If you’re black, you aren’t supposed to be a conservative.
At least that’s what many African Americans say they’ve been told when they express support for President Donald Trump or reject left-wing talking points.
But at the recent Young Black Leadership Summit in the East Room of the White House, President Donald Trump gave more than 400 attendees a space to connect with like-minded peers and exchange battle stories about their experiences.
“Each of you has come to Washington for the Black Leadership Summit because you have what it takes to achieve real change on your campuses and in your communities,” Trump said in opening remarks at the Oct. 4 summit.
“And to every young person: You represent America’s future. You are the best and the brightest, the bravest and boldest.”
Organized by Turning Point USA, the second annual Young Black Leadership Summit aimed to build a groundswell of support for conservative ideas within black communities across America.
Hosting attendees from 16 to 37 years old, Turning Point USA sponsored several young leaders, paying for their transportation, lodging, and meals so that they would be able to attend.
The Daily Signal spoke with five young people who attended the summit about what it means to be black and a conservative and going against the current in a world obsessed with conformity.
‘We All Have One Mission’
For Charrise Lane, 20, the summit offered a chance to meet other conservatives and hear from speakers celebrating the role African Americans have played throughout U.S. history.
“The ideology of conservatism brings everyone together,” Lane, of Orlando, Florida, says. “We all have one mission: to have people start embracing being pro-America, and being pro-God, and being pro-family.”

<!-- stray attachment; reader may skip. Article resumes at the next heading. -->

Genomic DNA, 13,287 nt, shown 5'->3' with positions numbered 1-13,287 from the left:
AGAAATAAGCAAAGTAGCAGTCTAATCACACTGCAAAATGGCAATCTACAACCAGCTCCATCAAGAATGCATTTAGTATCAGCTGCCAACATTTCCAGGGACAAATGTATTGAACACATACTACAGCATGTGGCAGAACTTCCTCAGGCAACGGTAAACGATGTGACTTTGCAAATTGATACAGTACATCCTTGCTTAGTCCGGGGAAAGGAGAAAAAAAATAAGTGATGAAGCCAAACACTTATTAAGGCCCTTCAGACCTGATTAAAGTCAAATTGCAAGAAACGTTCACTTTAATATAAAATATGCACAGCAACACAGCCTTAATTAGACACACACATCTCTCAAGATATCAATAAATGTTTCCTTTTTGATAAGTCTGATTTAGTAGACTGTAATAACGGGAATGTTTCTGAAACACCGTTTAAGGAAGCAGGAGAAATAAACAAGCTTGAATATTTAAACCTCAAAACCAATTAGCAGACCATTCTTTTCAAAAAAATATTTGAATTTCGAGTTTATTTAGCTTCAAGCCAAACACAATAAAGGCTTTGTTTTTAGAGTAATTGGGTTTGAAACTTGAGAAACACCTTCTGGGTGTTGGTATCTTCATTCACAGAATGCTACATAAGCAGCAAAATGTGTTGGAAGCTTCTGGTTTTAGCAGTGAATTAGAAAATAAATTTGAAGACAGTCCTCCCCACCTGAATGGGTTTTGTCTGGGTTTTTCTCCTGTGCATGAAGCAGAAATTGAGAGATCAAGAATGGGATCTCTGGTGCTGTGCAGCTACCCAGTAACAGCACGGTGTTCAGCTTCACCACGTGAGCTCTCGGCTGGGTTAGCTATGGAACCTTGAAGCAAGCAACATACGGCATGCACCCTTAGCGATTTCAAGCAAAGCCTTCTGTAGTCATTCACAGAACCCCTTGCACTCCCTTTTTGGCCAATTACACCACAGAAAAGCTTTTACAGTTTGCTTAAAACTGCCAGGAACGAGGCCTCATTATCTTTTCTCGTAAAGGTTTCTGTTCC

In a world dominated by social media vitriol, meeting so many fellow conservatives at the White House is a breath of fresh air for student activists such as Lane.
She describes herself as part of a growing movement of black conservatives who are declaring their independence from liberal policies that historically depended on support from minority communities across the country.
With the Trump administration’s action on prison reform, abortion, urban revitalization, and the economy, Lane argues, the president is demonstrating his commitment to black Americans, despite attempts from opponents to label him a racist.
“A racist president would not invite young black leaders to the White House,” she says. “He didn’t even win with the black vote, but he’s still doing stuff for the black community.”
Events such as the Young Black Leadership Summit work to arm Lane and other young conservatives with tools to take back to their communities and use to implement conservative ideas.
And, encouraged by the unity and energy at the summit, that’s exactly what Lane says she plans to do.